RegTech vs. FinTech: Banks Caught in Middle
RegTech vs. FinTech: Investment Banks Caught in the Middle
Why Getting the Technology Balance Right is Critical for Survival
By Warren Breakstone, S&P Global Market Intelligence
Tier one banks are spending billions of dollars a year on compliance-related activities as they have continued to ratchet-up spending on consultants, lawyers, compliance and risk staff, along with investments in regulatory technology (RegTech). This spending is designed to keep them in line with the myriad of regulations including but not limited to anti-money laundering (AML), capital structure (Basel III), market transparency (MIFID II), know your customer (KYC), and Dodd-Frank reforms that came into force following the financial crisis. By 2020, bank spending on Regulatory Technology alone is expected to reach $80 billion, as a new breed of artificial intelligence (AI)-powered screening, data visualization, reporting tools and cloud based solutions begin to gain widespread acceptance in the industry and replace many of the people driven activities and compliance consultants.
Regulatory burden has not come at a good time, as revenues for the investment banking industry have been flat and margins have fallen precipitously, with average return on equity declining from 19.5% in 2006 to under 9% today.
It does not take a freshly minted analyst to see what’s happening here. Steadily increasing compliance demands have taken a serious toll on investment banks, forcing them to spend a great deal more money – and time – managing compliance risk than they are investing in innovation to help fuel the growth of their businesses.
One senior executive at a major U.S. investment bank put the situation in stark terms: “We had to spend more on regulation in a world where we were cost cutting, shrinking what we could spend on technology, but spending more and more on regulation technology and therefore less and less on technology innovation.”
The tug-of-war between (RegTech) and Financial Technology (FinTech) spending presents challenges that become even clearer when you consider the competitive landscape for investment banks. Increasingly aggressive non-bank financial firms are encroaching on traditional banking revenue. At the same time new market innovations, such as Spotify’s upcoming NYSE direct listing which bypasses the traditional IPO process altogether, and Blockchain distributed ledger technology which threatens to dis-intermediate banks in trading and commerce, shines a spotlight on how investment banks are prone to disruption.
Against this backdrop, investment banks have few options but to evaluate serious structural changes to eliminate their undifferentiated activities. For example, one global midsize bank I recently spoke with is scaling back its underwriting business, and others are shying away from balance sheet heavy activities such as lending and trading. Another trend unfolding is that many banks are working together to consolidate back office activities. In one notable case, a global European headquartered bank shared that they have spun off their procurement arm as a “for profit” entity that will take on business from other banks and use the combined scale to gain further purchasing power.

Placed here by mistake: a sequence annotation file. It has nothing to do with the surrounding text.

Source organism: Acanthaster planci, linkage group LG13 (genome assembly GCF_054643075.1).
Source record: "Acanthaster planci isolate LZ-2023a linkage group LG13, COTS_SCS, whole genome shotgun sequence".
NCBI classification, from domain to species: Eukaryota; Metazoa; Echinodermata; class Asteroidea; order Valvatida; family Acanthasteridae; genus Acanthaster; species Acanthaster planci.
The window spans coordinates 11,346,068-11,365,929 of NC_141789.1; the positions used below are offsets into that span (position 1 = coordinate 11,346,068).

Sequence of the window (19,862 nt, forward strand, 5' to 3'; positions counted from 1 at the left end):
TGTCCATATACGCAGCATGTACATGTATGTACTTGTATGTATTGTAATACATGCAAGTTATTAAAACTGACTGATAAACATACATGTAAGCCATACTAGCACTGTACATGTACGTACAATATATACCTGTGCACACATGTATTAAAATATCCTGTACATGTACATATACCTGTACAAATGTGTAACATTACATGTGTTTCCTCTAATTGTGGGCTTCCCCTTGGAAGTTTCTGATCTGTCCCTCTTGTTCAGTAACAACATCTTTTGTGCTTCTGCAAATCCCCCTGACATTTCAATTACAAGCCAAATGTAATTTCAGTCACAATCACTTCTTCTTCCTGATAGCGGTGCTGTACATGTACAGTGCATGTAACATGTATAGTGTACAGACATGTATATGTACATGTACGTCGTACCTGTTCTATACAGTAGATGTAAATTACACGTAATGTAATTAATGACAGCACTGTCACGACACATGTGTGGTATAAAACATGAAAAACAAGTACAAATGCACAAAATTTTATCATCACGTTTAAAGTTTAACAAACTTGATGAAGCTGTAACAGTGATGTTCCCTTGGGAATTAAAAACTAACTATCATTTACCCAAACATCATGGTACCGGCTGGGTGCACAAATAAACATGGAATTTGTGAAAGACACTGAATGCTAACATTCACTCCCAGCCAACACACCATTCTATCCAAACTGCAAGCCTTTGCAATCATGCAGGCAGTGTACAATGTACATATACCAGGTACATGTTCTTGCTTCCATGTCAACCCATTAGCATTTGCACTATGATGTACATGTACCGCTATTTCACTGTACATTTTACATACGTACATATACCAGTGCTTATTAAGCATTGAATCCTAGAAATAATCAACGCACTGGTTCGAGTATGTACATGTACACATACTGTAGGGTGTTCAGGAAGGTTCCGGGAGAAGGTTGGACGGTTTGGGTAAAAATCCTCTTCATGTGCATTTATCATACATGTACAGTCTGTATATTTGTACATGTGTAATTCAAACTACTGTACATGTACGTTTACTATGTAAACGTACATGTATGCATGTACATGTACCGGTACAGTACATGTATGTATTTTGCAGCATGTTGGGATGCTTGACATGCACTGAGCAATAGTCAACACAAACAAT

Financial firms are also finding religion in FinTech. Many investment banks, especially the larger ones, are accelerating their efforts to automate and eliminate non-revenue producing activities. Even the prized M&A analyst pools who build financial models and pitchbooks on behalf of senior bankers are being cut back and made more efficient. While nearly every bank I have spoken with recognizes the opportunity of automation—both to free up talent to focus on higher value activities and also to reduce their expense base—no bank has fully unlocked the opportunity. One bank estimated that 70% of the work done by M&A analysts can be automated using tools and technology that is available today.
The pressure is not just on the analyst and back-office side of the house. Investment banks also have greater expectations for performance among their front office producers as well. While the acquisition of new business remains very much a relationship-driven effort, the need for more forward looking data and data on private companies as an input into the deal-sourcing process remains critical.
In some strange way, this perfect storm of investment banking challenges has forced a new technology renaissance for an industry that has historically been steeped in decades-old legacy systems, workflows and processes. With most pundits forecasting compliance spending to plateau in the coming years, and breakthroughs in automation, data science and visualization, and AI technologies coming to market almost daily, there is a great opportunity for investment banks to reorient their business investments around a streamlined approach to drive new client value and improve profitability.
The transition to a new way of doing business will not come easy. To be successful, investment banks will need to upend many of their entrenched processes. In short, they will need to start thinking a lot more like their clients, recognizing that future growth in every industry – even investment banking – is predicated on the application of new technologies that will disrupt the status quo.
About the Author
Warren Breakstone is managing director and general manager, capital markets at S&P Global Market Intelligence.
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